Brooklyn Alumnae’s Red Talks Features Hip-Hop Pioneers

Submitted by Nicole Duncan-Smith

On Nov. 3, the Arts & Letters Committees of the Brooklyn Alumnae Chapter hosted its RED Talks: A Conversation with The Force MDs to kick off their celebration of National Hip Hop History Month.

Founded in the early 80s, by a group of brothers, an uncle, and a few neighborhood friends, The Force MDs were the first group to successfully marry rap music and R&B, coining the term Hip Hop Doo Wop.  

Originally composed of brothers Stevie D. and Antoine “T.C.D.” Lundy, Rodney “Khalil” Lundy, and their uncle Jessie Lee Daniels, they called the singing part of the crew, “The LDs.” Other members of the group were Trisco Pearson and Charles “Mercury” Nelson. Stevie D and Mercury were in a rap group with Dr. Rock called “The Force MCs.”  One day, the legendary radio disc jockey Mr. Magic saw the guys singing on the Staten Island Ferry and brought them to Tommy Boy Records to meet with Tommy Silverman.

Silverman was already impressed with the harmonies of the new generation Doo Wop group, but was floored when he discovered they could rap.  He merged the names the LDs and Force MCs into Force MDs, changing the last two letters to mean Musical Diversity.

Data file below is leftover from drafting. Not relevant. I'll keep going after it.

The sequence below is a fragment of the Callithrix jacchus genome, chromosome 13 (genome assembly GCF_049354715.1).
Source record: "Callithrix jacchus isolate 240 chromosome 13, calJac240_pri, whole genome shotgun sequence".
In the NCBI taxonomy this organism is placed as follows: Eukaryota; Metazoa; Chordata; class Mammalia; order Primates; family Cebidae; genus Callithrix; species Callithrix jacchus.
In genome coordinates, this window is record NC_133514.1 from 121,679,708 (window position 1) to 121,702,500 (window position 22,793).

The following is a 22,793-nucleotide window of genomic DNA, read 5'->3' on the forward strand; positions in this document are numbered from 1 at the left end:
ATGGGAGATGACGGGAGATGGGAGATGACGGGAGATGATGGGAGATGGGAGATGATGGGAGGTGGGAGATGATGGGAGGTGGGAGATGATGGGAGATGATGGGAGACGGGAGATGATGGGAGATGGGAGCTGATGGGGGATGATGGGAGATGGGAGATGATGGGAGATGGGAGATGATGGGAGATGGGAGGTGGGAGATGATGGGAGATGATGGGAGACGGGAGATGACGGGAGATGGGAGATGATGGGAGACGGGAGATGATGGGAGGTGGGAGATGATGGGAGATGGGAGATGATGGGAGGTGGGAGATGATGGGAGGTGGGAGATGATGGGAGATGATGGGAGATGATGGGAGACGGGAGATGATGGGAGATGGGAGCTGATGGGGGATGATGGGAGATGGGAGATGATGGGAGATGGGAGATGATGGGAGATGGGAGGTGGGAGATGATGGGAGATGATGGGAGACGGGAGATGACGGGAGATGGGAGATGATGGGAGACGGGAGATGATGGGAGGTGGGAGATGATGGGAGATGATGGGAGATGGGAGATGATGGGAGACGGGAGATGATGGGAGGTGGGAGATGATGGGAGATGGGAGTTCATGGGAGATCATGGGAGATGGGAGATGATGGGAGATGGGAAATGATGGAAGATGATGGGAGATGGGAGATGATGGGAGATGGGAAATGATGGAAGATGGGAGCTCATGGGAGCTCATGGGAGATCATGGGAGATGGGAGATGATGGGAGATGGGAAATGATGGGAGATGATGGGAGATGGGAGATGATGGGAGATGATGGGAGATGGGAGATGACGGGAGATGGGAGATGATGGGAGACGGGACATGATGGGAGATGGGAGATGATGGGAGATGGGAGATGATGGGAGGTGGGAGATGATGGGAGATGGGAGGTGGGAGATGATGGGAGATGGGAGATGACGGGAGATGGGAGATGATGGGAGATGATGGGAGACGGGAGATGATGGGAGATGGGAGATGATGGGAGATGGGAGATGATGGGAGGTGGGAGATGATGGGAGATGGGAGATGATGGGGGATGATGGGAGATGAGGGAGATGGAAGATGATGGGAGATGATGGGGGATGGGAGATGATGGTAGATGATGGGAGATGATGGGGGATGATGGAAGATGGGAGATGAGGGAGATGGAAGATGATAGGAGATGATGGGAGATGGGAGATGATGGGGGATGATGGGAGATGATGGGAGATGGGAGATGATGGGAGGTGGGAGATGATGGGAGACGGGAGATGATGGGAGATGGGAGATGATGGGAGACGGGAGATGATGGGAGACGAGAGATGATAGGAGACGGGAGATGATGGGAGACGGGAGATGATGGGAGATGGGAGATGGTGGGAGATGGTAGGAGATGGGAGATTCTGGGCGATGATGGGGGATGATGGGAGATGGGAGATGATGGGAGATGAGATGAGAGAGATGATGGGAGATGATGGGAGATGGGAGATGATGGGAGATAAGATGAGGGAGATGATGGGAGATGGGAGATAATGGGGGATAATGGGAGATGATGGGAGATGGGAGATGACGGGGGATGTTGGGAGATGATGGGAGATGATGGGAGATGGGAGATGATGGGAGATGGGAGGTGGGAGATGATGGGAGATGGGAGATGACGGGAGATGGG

As recording artists, The Force MDs were known for their iconic ballads including: “Tears;” “Love is a House;” “Here I Go Again;” and “Tender Love.”  They also had some upbeat jams including “Forgive Me Girl;” “Itching for a Scratch;” and “Let Me Love You.”

During the two-hour Red Talks, they talked about recording some of their hits and revealed that their song “Tears” was the first commercial hit for Jimmy Jam and Terry Lewis.

Now, all but two of the original group are deceased, and to carry the legacy, the two surviving Lundy brothers Stevie D and Khalil invited their nephew Zieme Capers to join the group.

Outside of music, the trio talked about the importance of intergenerational dialogue and an effort to expose culture to the young and how crucial it is for older people to take an interest in technology and what’s important to young people.

Khalil and Stevie shared they have used their artistic platform to engage in social action. As board members of the Hip Hop Alliance, they are working with SAG/AFTRA to develop health insurance for artists, specifically the pioneers in Hip-Hop, who never reaped the fruit of their labor. The Hip Hop Alliance is interested in partnering with community organizations to also elevate service, justice, and economic empowerment for the next generation.

The dialogue was rich as it seemed their focus aligned with Delta Sigma Theta Sorority, Inc.’s Five Programmatic-Thrusts, and a door was opened for there to be work done in the community outside of the public exchange.

More than 40 people tuned in live to this two-hour private conversation. The program will be released publicly on the Brooklyn Alumnae Chapter’s YouTube page in December.

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